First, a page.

It might seem scary to have beginning students perform solos for a rating, but why shouldn’t you? If you incorporate individual performance into your daily routine from day one and encourage your students to play solos at their concerts, then by time you get to S&E, your students will be familiar with the process and comfortable playing alone. With that said, one nugget of wisdom I picked up the hard way: have your beginners play solos only. A trained accompanist can keep up with mistakes from a beginner and help them recover, but a small ensemble of beginners can be very hard to get back on track if a mistake is made (and let’s face it, mistakes will be made). My students become eligible to participate in small ensembles in their second year of playing.

Decrease Variables

If you have 100 students participating in S&E who are all playing different pieces with different accompanists, it will be nearly impossible to manage. For me, volume is the name of the game - I want as many students to participate as possible and have a positive experience. With that in mind, I help myself by decreasing the variables between students.

The first variable is programming: if I have 25 beginning clarinet players signing up to participate in S&E, all 25 of them are going to play the same piece. I will always make sure that students are playing music that is appropriate for their skill level, but I will not have more than one piece for the same instrument at the same skill level. Knowing that every beginning clarinet player is playing the same piece and not 25 different ones exponentially reduces the mental toll of managing the event. Note: Students that take private lessons are permitted to play a different solo than the rest of their “group.”

The second variable is accompaniment: with 25 beginning clarinet players all performing the same solo, it begins to make a lot more sense for those players to have the same accompanist. In addition to the decreased musical workload for the accompanist, it also has some secondary scheduling benefits (more on that below). If you have 100 participants but only 10 different pieces and 5 different accompanists, suddenly it feels like you only have 20 participants instead of 100.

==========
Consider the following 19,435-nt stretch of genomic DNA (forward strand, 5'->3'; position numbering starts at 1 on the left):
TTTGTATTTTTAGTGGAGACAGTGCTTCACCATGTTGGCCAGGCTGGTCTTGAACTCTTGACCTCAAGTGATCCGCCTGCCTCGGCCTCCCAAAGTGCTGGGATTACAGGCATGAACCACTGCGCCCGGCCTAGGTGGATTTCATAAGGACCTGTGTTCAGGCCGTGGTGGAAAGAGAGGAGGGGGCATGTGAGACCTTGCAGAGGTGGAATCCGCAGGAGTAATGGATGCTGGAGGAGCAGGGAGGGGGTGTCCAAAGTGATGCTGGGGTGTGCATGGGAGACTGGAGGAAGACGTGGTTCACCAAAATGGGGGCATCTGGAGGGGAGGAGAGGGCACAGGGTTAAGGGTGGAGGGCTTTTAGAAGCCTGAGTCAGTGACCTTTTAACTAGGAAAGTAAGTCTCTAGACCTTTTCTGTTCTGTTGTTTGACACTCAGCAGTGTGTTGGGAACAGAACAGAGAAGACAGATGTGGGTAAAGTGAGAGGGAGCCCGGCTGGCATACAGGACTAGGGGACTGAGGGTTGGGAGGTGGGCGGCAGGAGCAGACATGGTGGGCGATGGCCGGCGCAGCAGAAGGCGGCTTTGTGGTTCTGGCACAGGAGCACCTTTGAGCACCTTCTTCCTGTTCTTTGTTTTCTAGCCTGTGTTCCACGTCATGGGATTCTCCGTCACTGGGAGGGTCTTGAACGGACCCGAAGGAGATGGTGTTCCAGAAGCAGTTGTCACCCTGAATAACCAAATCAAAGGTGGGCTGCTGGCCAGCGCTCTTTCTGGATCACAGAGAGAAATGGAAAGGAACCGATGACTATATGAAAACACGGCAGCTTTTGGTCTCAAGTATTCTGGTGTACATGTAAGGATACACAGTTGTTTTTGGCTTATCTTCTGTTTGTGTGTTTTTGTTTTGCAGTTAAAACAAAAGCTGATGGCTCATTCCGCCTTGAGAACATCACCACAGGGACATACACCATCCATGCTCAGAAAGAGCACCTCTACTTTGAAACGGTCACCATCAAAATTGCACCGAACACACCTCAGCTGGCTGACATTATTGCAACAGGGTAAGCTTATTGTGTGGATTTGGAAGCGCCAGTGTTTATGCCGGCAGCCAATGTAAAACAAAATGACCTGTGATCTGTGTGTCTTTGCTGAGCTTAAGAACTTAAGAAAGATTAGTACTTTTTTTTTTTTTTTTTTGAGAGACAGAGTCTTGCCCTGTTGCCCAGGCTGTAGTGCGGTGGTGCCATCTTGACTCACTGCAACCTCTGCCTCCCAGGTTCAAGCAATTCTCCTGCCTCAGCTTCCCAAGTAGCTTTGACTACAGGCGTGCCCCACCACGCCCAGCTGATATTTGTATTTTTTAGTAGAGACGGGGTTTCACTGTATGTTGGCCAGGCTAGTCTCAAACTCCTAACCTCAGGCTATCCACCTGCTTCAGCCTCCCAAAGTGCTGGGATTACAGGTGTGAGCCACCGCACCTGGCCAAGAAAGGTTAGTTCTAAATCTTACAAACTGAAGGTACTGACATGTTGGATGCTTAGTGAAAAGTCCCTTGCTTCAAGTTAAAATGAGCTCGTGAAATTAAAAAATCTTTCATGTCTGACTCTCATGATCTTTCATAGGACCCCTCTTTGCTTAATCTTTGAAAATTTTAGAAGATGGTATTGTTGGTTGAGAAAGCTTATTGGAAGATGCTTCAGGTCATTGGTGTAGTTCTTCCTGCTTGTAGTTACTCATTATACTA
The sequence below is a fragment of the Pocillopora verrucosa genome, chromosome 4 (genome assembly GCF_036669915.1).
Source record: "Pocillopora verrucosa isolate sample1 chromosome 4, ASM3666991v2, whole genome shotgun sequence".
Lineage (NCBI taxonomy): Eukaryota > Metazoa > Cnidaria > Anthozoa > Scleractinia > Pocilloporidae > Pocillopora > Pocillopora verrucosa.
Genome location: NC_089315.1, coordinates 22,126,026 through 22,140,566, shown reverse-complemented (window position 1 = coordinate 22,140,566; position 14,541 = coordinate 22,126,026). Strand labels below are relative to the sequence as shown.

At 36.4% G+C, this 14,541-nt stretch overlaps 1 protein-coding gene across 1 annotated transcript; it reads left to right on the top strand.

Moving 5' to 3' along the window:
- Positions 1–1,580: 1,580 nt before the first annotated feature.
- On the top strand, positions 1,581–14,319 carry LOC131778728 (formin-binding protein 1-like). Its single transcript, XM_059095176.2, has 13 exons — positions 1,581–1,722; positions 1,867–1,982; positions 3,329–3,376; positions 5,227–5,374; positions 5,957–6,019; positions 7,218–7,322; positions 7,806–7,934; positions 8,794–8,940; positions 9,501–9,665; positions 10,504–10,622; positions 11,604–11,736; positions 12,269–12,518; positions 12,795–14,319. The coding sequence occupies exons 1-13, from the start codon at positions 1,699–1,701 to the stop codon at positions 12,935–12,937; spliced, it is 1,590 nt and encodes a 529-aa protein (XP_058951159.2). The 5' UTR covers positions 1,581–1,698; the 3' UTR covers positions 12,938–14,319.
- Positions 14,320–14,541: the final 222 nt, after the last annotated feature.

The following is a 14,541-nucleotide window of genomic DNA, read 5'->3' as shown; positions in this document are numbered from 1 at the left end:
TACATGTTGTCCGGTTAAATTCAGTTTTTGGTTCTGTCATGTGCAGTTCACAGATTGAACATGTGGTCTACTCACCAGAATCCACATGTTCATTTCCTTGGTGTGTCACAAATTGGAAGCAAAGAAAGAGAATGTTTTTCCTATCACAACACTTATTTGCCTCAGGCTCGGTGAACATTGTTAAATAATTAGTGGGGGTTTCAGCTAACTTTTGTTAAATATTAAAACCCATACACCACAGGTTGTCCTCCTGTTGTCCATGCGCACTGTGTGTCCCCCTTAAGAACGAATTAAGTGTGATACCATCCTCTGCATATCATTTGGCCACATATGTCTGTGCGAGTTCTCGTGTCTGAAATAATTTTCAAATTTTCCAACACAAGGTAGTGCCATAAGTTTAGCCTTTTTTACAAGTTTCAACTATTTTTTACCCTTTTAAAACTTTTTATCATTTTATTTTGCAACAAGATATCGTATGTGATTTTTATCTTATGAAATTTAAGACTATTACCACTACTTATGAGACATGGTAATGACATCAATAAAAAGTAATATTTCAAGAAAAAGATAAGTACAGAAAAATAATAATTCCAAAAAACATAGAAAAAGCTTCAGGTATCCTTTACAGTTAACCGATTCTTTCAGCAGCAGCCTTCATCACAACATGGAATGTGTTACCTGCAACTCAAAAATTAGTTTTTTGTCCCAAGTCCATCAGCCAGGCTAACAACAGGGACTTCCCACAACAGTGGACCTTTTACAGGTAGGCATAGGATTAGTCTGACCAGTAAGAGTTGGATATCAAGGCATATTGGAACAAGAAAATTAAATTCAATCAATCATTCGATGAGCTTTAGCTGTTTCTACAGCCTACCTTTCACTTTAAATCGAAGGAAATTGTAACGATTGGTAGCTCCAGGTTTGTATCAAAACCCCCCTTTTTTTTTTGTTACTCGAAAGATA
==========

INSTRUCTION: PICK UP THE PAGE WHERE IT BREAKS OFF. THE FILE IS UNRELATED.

Rehearse in Groups

Preparing a solo takes time, but when large groups of students are playing the exact same solo, you can kill 25 birds with one stone by rehearsing them as a group! (Or maybe that's a little graphic, we'll imagine we're teaching 25 birds to fly with one magic stone.) The students will learn the music more quickly, they will feel more comfortable having other students around them, and they can even practice together outside of rehearsal time with you. The small downside is that by playing the same piece, students lose the experience of choosing their own solo, but the logistical benefits of group rehearsals far outweigh that.

Streamline Scheduling

By having a single accompanist play for a larger number of students, bringing them into your band room for rehearsals becomes less of a hassle; driving 30 minutes to the school for 10 rehearsals is a lot more palatable than driving 30 minutes to the school for just one. In my program, our accompanist rehearses students throughout the school day for 10-15 minutes each. Depending on the flexibility of other teachers, students may occasionally miss a portion of another class to rehearse with their accompanist. My accompanists are generally happy with this approach since the time spent on preparing the accompaniment is minimized and they are all but guaranteed to have a fairly substantial number of students. Is it their most musically engaging gig of the year? Most likely not. Is it one of their more lucrative gigs of the year? With 25 students to accompany, you bet.

Bottom Line

Individual performance is a lot like crossing the break on clarinet: if you don’t tell the students that it’s hard, they won’t know that it’s hard. It takes time to develop the culture, but if you are consistent and patient, you will have a band full of soloistic musicians that have the musical tools and confidence to take the program to the next level. This culture will become cyclic as students see the work and successes of their peers being celebrated. So now’s the time - build routines, create opportunities, cheerlead your students, and let’s put a stop to the solo-performance-induced generational trauma once and for all!

Meet Our Guest Expert Author

Gaby Tordi is the Director of Bands at Davidson Middle School in Crestview, Florida. You can follow Gaby and the Panthers Band @DavidsonMiddleSchoolBand

Original article published December 13, 2023 on Band Directors Talk Shop.